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Durham e-Theses
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Strategies for the online dissemination of large geographically disaggregated time-series

Henderson, Peter Mark (2000) Strategies for the online dissemination of large geographically disaggregated time-series. Masters thesis, Durham University.



This thesis investigates the various strategies used to produce a large on-line database which stores its data in the terms of dates and areas. The database studied was Nomis which was released in 1982 and provides remote access to official labour market data. The Nomis system underwent a complete redesign in 1997. A detailed account of the 'Old Nomis' system is provided in order to set the context for a study of its limitations. This study discusses the limitations due to the data design of the original model and code organisation as well as the limitations of the command interface and geographical management. The next part of the study was to investigate different methods of implementing a redesign of the original system. This focused on the choice of technology available both in terms of software and hardware, ways of improving the user interface, designing a new data model and the development of a new geographical management system. Once the new system was in place a menu-style interface was developed to provide a more user-friendly way to access the Nomis data. Various technologies were considered and the decision was taken to use the basic Web technology of HTML and forms due mainly to its accessibility to the majority of Nomis users and supported by all WWW browsers. Future Web technologies are also discussed. The success of the redesign was evaluated in terms of examining the 'New Nomis' interface to see if limitations had been addressed. Also the 'Beta Testing' process was discussed with various users feedback indicating possible strengths and weaknesses of the 'New Nomis' system. Usage level performance graphs were also considered which compare usage levels of the 'Old Nomis' system against the 'New Nomis' system.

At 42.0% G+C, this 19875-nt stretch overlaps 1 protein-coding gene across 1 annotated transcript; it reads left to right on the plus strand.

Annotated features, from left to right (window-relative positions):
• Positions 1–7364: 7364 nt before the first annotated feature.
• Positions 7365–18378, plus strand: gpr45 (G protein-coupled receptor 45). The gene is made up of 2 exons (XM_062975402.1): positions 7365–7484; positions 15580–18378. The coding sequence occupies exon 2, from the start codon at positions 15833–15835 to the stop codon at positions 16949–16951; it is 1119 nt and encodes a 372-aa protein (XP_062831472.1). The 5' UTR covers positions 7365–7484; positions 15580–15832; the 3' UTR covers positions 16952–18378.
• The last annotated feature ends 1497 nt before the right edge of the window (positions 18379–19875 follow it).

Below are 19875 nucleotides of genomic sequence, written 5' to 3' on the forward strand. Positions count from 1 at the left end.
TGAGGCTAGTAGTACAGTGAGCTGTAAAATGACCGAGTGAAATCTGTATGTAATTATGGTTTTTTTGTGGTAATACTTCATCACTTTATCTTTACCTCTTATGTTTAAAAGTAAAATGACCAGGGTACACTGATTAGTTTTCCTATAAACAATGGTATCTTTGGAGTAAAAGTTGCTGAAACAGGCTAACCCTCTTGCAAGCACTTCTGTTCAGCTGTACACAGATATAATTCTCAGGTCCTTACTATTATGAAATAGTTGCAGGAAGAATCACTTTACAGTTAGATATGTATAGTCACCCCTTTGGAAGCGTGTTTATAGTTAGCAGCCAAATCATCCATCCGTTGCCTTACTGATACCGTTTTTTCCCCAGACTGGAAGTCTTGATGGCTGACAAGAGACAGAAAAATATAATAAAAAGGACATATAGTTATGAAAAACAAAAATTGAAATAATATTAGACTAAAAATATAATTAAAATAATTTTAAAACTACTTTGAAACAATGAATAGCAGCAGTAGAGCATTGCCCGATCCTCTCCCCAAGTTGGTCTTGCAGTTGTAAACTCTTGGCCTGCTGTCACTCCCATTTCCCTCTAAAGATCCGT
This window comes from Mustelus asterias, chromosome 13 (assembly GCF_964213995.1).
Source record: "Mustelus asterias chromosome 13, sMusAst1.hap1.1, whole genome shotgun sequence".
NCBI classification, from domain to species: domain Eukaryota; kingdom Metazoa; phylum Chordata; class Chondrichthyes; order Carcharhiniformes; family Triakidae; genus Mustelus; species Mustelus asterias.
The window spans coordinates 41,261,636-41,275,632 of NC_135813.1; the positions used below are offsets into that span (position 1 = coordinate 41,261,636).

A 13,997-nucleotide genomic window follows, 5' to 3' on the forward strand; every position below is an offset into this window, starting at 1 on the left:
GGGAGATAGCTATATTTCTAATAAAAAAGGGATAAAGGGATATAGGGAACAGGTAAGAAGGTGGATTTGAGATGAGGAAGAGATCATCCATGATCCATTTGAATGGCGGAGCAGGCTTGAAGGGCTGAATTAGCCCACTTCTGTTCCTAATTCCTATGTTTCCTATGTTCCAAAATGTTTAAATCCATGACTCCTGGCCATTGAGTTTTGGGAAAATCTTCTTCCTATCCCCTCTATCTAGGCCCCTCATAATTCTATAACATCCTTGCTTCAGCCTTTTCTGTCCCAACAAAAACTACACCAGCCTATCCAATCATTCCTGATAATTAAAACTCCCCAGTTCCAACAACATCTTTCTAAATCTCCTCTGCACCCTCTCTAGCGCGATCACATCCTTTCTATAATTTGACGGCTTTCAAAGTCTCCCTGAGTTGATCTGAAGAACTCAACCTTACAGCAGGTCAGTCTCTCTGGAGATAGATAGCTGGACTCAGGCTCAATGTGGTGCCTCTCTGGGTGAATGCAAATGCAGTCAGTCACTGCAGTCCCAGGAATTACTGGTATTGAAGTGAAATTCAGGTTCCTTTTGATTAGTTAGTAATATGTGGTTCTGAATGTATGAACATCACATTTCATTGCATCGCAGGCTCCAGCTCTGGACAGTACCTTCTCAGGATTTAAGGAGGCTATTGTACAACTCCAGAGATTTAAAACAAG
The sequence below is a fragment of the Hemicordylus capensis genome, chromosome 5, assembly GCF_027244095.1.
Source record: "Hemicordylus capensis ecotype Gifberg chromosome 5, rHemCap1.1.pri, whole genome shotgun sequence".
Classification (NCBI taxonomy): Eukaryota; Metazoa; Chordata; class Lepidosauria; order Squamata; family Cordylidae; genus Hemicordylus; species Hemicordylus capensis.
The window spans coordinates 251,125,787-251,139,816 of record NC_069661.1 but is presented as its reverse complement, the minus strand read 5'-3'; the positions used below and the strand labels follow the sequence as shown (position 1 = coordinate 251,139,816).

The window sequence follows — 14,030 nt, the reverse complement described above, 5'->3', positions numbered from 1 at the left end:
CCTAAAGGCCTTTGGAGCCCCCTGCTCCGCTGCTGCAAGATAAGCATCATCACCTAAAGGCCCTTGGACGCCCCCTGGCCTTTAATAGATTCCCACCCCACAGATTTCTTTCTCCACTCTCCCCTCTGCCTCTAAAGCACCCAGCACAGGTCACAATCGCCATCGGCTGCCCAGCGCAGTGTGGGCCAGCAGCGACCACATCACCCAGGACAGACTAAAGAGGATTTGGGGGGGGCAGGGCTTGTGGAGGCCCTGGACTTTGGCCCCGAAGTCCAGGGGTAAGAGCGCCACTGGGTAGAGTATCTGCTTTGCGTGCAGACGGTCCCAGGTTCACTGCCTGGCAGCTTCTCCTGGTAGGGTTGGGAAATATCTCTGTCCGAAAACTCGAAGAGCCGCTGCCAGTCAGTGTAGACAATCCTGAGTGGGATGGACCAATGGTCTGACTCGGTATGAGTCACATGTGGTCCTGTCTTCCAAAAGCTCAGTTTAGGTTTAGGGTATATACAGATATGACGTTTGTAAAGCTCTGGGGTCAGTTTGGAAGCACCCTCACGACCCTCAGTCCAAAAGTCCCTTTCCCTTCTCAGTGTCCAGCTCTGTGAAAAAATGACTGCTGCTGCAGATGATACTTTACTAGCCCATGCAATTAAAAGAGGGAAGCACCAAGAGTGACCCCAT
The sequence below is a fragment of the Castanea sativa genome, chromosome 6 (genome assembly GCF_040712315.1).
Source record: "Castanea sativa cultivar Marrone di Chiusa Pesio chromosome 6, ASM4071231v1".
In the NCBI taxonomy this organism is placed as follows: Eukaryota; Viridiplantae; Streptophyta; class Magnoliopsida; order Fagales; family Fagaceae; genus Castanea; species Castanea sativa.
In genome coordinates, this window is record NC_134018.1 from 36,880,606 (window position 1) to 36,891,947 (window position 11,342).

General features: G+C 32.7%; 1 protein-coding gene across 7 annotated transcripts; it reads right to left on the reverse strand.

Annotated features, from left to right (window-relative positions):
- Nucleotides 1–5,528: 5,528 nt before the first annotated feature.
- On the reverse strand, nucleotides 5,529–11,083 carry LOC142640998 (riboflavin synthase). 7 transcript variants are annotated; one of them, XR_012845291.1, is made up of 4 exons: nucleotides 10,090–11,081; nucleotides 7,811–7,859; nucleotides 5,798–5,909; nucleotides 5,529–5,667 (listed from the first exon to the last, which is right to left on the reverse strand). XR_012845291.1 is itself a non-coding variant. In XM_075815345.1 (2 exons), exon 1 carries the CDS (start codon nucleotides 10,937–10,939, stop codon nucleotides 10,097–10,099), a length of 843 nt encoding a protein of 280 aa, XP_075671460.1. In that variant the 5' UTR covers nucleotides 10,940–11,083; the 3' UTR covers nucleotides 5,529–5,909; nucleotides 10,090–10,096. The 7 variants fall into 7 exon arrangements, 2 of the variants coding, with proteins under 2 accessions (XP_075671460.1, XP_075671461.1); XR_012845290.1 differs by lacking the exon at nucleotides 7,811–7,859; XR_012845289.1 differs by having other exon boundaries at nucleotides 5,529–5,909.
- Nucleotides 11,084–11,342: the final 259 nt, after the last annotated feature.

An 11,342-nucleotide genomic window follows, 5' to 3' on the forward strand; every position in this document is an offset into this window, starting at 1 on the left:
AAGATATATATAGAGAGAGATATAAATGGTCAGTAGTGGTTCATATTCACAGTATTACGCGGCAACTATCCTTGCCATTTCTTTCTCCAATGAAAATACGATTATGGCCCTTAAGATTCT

Item Type:Thesis (Masters)
Award:Master of Science
Thesis Date:2000
Copyright:Copyright of this thesis is held by the author
Deposited On:01 Aug 2012 11:46

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